That said, white folks in New York have still on the whole declined to move to black areas, except for some nibbling along the edges in Harlem and central Brooklyn. That means that instead of measuring segregation the way we might in Chicago – by looking for very high concentrations of a single ethnic group – it makes more sense to look for the absence of either white or black people.
Here, then, I’ve highlighted all the places where white people make up less than 10% of the population:
It’s a lot. And, correspondingly, here are all the places where black people make up less than 10% of the population:
It’s also a lot. And if we put the two maps together, we see that these two categories cover the overwhelming majority of NYC:
The same pattern holds pretty well if we lower the threshold to no more than 5% white or black:
And there are even a significant number of areas that are truly hypersegregated, with fewer than 2% of residents being either white or black:
Because I now love GIFs, here’s a summary GIF.
What does all this tell us? For one, it confirms graphically what the Census numbers suggested, which is that the median black New Yorker lives in a neighborhood with very few white people, and vice versa.
But it also suggests a racial landscape that looks different from that of Chicago, and lots of other American cities, in important ways. In particular, where Chicago has a relatively simple racial geography – white neighborhoods at various levels of integration with Hispanics and Asians to the north and northwest, black and Hispanic neighborhoods to the south and west, with only a few small islands like Hyde Park and Bridgeport that break the pattern – New York’s segregated neighborhoods form a more complex patchwork across the city. That means that while a North Sider in Chicago might go years without having to even pass through a black neighborhood, lots of white New Yorkers have to get through the non-white parts of Brooklyn or the Bronx to reach job and entertainment districts in Manhattan or northern Brooklyn.
I imagine that structural-geographic fact, combined with New York’s relatively high level of black-Hispanic integration, goes a long way to explaining my anecdotal experience that white New Yorkers tend to be less ignorant and scared of their city’s non-white neighborhoods than white Chicagoans are of Chicago’s. (There’s some interesting research that suggests white people tend to be more sympathetic to brown people, and their neighborhoods, than black people and theirs.) There’s also, of course, the fact that Chicago’s segregated non-white neighborhoods tend to have much higher violent crime rates, and much more modest business districts, than New York’s, although that’s likely both an effect and cause of their relative isolation.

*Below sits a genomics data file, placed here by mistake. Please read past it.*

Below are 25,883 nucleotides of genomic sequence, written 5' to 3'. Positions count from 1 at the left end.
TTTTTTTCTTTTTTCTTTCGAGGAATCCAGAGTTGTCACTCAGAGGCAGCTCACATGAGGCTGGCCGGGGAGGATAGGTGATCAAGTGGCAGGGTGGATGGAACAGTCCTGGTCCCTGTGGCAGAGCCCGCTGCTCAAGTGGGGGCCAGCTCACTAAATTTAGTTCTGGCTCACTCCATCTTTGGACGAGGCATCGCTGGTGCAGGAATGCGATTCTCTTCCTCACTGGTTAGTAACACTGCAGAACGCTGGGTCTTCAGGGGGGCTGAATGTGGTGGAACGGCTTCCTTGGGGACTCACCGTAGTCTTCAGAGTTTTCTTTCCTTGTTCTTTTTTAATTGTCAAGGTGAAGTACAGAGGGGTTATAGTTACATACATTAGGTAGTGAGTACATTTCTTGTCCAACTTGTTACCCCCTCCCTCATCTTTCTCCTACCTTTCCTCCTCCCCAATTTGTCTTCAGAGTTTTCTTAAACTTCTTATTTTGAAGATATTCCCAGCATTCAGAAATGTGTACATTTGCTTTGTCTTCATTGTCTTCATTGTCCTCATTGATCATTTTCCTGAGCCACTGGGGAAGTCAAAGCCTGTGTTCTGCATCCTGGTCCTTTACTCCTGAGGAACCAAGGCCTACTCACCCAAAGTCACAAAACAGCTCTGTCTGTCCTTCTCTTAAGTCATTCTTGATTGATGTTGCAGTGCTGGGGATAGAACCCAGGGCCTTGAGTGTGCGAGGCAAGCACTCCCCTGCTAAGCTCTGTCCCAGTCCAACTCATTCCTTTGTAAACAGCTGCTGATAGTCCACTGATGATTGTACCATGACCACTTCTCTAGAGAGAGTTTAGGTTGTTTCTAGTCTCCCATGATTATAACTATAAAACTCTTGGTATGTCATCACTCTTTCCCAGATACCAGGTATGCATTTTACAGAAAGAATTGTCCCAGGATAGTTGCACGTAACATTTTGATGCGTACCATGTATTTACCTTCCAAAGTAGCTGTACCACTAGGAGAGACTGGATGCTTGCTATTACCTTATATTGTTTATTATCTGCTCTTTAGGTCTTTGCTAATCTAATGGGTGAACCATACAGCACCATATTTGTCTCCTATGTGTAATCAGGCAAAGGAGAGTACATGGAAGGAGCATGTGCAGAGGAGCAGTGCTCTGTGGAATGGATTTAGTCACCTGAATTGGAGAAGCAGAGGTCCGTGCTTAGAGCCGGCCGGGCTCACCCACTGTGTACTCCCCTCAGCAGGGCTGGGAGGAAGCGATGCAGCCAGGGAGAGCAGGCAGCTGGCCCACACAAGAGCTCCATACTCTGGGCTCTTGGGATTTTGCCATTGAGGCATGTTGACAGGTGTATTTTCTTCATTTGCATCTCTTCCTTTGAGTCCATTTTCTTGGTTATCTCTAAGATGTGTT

All of this is another reason that I’m kind of excited about the growing entertainment and shopping district on 53rd St. in Hyde Park, since the more that the South Side has “neighborhood downtown” strips that draw people from across the city, the more likely North Siders and suburbanites are to travel through the black and Latino neighborhoods that surround them, observe that many of them are actually quite nice, become less committed to shunning them, and thus contribute less to the social and economic dynamics that have created the institution of the ghetto, and the poor job prospects, failing schools, and high crime rates that accompany it.
In conclusion: New York is super segregated, but the numbers aren’t everything.
Also, let me have another Talk To Me Like I’m Stupid moment: suggestions for books about the racial history of New York? What’s the equivalent of Making the Second Ghetto or Family Properties? I’ve already read Caro’s Moses book.